Your baby has now reached the size of a grapefruit and you may expect a growth spurt soon enough. You may be experiencing some headaches, nosebleeds and lower back pain.
16 Weeks Pregnant – Fetus
Your baby keeps growing at an amazing rate! He or she is now measuring 11.6 cm/ 4.6 inch, the size of a grapefruit, and weighs 104 gr / 3.7 0z – you should get ready for a growth spurt soon enough. The tiny face with the nearly-translucent skin is practicing facial expressions, the eyes (with the eyelids still fused) can sense light, the tiny hands and feet (now actually growing toenails) are elongating and growing stronger, and your little one is busy swimming, flexing his fingers, making grabbing movements, stretching and kicking around in your uterus. The bones are hardening, which means you may already be able to feel your baby kick.
Some may feel their baby move early, but don’t get too disappointed if you don’t – many women don’t feel their baby move until the 18th week or even later. The baby is so tiny that these movements may feel like gas bubbles or as if someone has gently touched your belly from inside. Needless to say, these movements will become less and less gentle as your pregnancy progresses. The increasingly strong kicks may be tiresome, but you will be glad to feel them – you have no other way to know whether your baby is fine without rushing to the clinic.
16 Weeks Pregnant – Symptoms
Your belly is growing, and your spine has no choice but to support the increasing weight. In week 16 of pregnancy, there is a chance that your belly has grown enough to start causing you some back pain. Has it? If the answer is yes, you’re not alone – far from it. Actually, you may say that lower back pain during pregnancy is the second-most-common pregnancy symptom.. after morning sickness. Unlike the latter though, back particular pain is probably here to stay with you until delivery – and it might get worse as your belly keeps growing.
There’s nothing much to do about back pain, just make sure to get as much rest as you can. Another tip is minding your posture. As your belly grows, your center of gravity changes, and many women tend to lean back, pushing their belly and pelvic area forward – bad idea! Do your best to stand (and sit) straight, relax your shoulders and avoid high heeled shoes. A mild exercise routine (yoga does wonders when it comes to posture) and sleeping on your side may help a bit as well. You may give up sleeping on your back altogether in the near future, and it is a good idea to get yourself a quality pregnancy pillow to support your belly.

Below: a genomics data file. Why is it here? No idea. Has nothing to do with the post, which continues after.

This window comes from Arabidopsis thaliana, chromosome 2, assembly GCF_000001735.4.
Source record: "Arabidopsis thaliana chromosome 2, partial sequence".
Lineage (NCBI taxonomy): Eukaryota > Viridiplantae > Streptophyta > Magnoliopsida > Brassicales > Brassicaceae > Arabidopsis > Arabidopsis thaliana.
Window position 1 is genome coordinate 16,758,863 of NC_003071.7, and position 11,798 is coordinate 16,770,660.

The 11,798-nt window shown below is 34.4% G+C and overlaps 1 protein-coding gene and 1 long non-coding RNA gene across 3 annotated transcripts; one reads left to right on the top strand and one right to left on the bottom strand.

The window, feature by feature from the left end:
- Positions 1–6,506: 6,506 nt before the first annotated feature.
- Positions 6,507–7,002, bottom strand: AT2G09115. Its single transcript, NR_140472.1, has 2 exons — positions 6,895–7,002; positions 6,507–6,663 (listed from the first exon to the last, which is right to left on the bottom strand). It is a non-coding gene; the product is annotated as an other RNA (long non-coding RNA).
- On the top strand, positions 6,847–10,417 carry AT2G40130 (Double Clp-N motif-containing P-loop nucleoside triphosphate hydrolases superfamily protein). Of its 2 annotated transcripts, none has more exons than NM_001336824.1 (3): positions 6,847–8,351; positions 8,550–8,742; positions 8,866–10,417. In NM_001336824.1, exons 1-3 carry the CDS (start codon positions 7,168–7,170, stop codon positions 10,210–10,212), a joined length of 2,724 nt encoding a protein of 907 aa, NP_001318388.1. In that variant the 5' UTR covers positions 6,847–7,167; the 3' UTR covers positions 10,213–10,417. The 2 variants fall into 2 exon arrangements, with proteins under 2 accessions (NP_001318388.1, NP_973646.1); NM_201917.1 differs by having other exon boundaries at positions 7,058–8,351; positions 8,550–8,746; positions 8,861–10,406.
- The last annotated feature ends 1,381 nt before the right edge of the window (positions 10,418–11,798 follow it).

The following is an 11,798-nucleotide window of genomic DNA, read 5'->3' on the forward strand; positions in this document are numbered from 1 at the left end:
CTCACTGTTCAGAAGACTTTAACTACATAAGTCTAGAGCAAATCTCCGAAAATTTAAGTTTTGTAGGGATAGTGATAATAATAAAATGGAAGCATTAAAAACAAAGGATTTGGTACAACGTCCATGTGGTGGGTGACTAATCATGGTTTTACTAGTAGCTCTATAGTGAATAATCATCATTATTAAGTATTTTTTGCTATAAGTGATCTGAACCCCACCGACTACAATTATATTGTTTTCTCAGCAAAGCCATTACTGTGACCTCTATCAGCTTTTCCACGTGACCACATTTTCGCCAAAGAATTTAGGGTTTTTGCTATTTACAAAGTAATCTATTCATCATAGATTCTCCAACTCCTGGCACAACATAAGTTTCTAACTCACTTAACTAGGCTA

Your breasts may have started growing a while ago, something most women don’t complain about. They may continue growing until delivery, so if you’ve been thinking about buying a nursing bra, you might want to postpone it until delivery.
You may still be experiencing unpleasant symptoms like heartburn and constipation, bleeding gums and increased vaginal discharge. You may also notice you’re having more headaches than before. This is normal during pregnancy, but if you notice that they’re becoming severe, contact your doctor immediately, as severe headaches can be a symptom of preeclampsia.
Increased levels of pregnancy hormones may make your skin more oily. On the other hand, your skin may also look brighter than ever thanks to the increased blood flow throughout your body – a “condition” called pregnancy glow. The same blood flow may also cause the tiny blood vessels in your nose to rupture, causing occasional nosebleeds. The nosebleeds are usually nothing to worry about – just put some ice on your nose or sit down, lift your face up, pinch your nose and stay there for five minutes or more.
You’re supposed to be gaining weight now, momma! If you eat well and healthy, you should gaining 12 – 15 pounds this trimester, but the numbers may differ if you were underweight or overweight before you got pregnant.
16 Weeks Pregnant – Questions
The delivery is still months away, but you may start thinking where you want to give birth. How do you know what is the right option for you?
1. Where to Give Birth?
Most women choose to give birth in a hospital. If you suffer from a medical condition, it is best to go for the hospital, where you can get all the help you might need right away. It was also found that for women having their first baby, the risk for complications during a home birth is slightly higher. Another thing to consider.
When choosing your doctor or midwife, bear in mind that you will probably give birth at the hospital where your healthcare provider has admitting privileges. Different hospitals may have different approaches and policies when it comes to delivery and personal requests, so do some research to make sure those policies suit you before you choose.
However, if you have a healthy, low-risk pregnancy, you can choose to give birth at home, in a unit run by midwives or in a birth center. Whatever option you choose, make sure your doctor or midwife give you all the needed information about the process, safety and possible complications, how fast you will be transferred to a hospital if something goes wrong and which hospital you’ll be transferred to. Bear in mind that if you choose to give birth at home, epidural will not be available to you. On the other hand, you will have more control over what is happening to you and your newborn baby.